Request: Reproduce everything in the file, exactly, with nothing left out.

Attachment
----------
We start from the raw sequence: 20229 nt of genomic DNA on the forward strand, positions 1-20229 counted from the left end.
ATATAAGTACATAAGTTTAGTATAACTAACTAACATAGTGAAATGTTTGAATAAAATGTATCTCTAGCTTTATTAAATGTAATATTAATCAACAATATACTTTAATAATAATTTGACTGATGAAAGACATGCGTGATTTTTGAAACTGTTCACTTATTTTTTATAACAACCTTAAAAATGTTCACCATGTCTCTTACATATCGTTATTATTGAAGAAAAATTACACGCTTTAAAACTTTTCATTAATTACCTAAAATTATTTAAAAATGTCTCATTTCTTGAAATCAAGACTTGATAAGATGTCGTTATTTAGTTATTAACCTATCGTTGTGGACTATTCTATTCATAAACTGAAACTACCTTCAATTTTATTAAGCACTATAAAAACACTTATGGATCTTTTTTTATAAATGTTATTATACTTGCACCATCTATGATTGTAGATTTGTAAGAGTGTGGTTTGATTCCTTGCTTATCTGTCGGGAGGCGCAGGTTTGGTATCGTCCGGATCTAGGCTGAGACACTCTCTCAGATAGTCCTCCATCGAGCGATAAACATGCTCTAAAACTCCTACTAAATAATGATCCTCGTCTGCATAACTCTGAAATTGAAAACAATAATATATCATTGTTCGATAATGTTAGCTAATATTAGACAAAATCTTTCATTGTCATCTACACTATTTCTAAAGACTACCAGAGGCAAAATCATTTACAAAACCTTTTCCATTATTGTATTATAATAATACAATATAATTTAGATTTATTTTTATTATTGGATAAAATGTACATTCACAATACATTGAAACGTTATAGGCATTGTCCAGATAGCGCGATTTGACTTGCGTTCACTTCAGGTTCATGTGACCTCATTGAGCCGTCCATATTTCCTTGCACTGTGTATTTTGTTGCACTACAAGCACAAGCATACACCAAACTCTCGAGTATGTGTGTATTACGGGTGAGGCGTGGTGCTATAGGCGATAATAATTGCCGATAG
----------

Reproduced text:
We start from the raw sequence: 20229 nt of genomic DNA on the forward strand, positions 1-20229 counted from the left end.
ATATAAGTACATAAGTTTAGTATAACTAACTAACATAGTGAAATGTTTGAATAAAATGTATCTCTAGCTTTATTAAATGTAATATTAATCAACAATATACTTTAATAATAATTTGACTGATGAAAGACATGCGTGATTTTTGAAACTGTTCACTTATTTTTTATAACAACCTTAAAAATGTTCACCATGTCTCTTACATATCGTTATTATTGAAGAAAAATTACACGCTTTAAAACTTTTCATTAATTACCTAAAATTATTTAAAAATGTCTCATTTCTTGAAATCAAGACTTGATAAGATGTCGTTATTTAGTTATTAACCTATCGTTGTGGACTATTCTATTCATAAACTGAAACTACCTTCAATTTTATTAAGCACTATAAAAACACTTATGGATCTTTTTTTATAAATGTTATTATACTTGCACCATCTATGATTGTAGATTTGTAAGAGTGTGGTTTGATTCCTTGCTTATCTGTCGGGAGGCGCAGGTTTGGTATCGTCCGGATCTAGGCTGAGACACTCTCTCAGATAGTCCTCCATCGAGCGATAAACATGCTCTAAAACTCCTACTAAATAATGATCCTCGTCTGCATAACTCTGAAATTGAAAACAATAATATATCATTGTTCGATAATGTTAGCTAATATTAGACAAAATCTTTCATTGTCATCTACACTATTTCTAAAGACTACCAGAGGCAAAATCATTTACAAAACCTTTTCCATTATTGTATTATAATAATACAATATAATTTAGATTTATTTTTATTATTGGATAAAATGTACATTCACAATACATTGAAACGTTATAGGCATTGTCCAGATAGCGCGATTTGACTTGCGTTCACTTCAGGTTCATGTGACCTCATTGAGCCGTCCATATTTCCTTGCACTGTGTATTTTGTTGCACTACAAGCACAAGCATACACCAAACTCTCGAGTATGTGTGTATTACGGGTGAGGCGTGGTGCTATAGGCGATAATAATTGCCGATAG